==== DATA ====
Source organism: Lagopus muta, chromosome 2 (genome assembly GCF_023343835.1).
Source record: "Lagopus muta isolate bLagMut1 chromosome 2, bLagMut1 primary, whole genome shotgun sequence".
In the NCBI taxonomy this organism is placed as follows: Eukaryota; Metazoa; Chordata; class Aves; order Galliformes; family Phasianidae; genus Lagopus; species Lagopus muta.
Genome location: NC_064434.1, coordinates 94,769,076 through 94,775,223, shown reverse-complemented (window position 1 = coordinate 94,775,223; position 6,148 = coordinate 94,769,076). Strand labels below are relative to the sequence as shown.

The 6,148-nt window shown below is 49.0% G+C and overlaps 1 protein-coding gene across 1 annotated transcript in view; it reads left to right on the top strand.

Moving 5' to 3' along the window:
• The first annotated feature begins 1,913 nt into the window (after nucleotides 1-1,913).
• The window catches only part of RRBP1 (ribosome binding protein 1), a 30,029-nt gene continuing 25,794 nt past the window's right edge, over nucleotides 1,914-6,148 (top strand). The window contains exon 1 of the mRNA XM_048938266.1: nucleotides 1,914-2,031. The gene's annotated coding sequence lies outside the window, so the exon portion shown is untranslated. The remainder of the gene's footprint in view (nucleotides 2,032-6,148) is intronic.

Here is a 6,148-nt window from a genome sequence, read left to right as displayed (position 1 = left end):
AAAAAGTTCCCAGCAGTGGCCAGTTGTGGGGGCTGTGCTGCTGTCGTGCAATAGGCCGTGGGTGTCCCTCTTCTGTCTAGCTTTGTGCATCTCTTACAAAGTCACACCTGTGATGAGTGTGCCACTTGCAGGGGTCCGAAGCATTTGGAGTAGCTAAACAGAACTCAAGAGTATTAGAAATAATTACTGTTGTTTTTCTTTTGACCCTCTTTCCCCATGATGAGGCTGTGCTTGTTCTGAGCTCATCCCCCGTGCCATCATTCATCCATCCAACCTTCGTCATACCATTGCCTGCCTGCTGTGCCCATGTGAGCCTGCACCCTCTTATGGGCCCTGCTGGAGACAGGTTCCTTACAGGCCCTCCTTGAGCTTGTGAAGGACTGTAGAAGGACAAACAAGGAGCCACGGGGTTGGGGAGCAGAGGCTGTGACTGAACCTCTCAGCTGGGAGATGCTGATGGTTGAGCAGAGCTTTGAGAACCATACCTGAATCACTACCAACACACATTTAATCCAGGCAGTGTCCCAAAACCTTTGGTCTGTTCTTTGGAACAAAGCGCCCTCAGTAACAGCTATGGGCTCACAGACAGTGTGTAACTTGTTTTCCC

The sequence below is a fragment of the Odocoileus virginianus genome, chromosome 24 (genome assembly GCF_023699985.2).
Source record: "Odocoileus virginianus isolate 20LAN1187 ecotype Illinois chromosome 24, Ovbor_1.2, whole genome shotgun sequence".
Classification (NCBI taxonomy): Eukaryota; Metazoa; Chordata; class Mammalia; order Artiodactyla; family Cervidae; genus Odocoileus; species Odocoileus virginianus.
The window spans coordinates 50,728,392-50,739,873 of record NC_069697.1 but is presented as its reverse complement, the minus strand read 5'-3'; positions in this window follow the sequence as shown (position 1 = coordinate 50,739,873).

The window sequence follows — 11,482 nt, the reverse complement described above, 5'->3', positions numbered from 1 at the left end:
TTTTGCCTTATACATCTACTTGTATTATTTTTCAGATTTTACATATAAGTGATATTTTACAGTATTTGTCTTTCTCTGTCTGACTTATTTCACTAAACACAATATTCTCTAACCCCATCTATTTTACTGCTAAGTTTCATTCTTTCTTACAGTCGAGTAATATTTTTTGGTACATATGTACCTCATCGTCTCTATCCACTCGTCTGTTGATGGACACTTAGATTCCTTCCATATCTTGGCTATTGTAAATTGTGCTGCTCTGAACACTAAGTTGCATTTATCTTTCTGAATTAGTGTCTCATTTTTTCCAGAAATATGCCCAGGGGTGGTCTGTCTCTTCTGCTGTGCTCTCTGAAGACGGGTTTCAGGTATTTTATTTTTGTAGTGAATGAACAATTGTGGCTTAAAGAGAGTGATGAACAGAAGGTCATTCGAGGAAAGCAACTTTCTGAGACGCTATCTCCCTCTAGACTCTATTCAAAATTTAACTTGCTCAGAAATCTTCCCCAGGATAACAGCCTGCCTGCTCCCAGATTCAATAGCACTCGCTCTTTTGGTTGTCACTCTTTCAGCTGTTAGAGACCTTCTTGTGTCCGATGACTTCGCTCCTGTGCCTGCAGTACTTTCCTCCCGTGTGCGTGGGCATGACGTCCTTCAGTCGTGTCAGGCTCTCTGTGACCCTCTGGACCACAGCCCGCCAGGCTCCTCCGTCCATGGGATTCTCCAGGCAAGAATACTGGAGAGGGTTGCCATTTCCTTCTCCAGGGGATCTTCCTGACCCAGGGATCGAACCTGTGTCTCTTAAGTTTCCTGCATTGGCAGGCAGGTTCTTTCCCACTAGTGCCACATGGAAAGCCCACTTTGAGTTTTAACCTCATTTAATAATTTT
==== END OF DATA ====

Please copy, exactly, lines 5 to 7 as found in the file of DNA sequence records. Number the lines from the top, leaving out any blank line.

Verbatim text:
The 6,148-nt window shown below is 49.0% G+C and overlaps 1 protein-coding gene across 1 annotated transcript in view; it reads left to right on the top strand.

Moving 5' to 3' along the window:
• The first annotated feature begins 1,913 nt into the window (after nucleotides 1-1,913).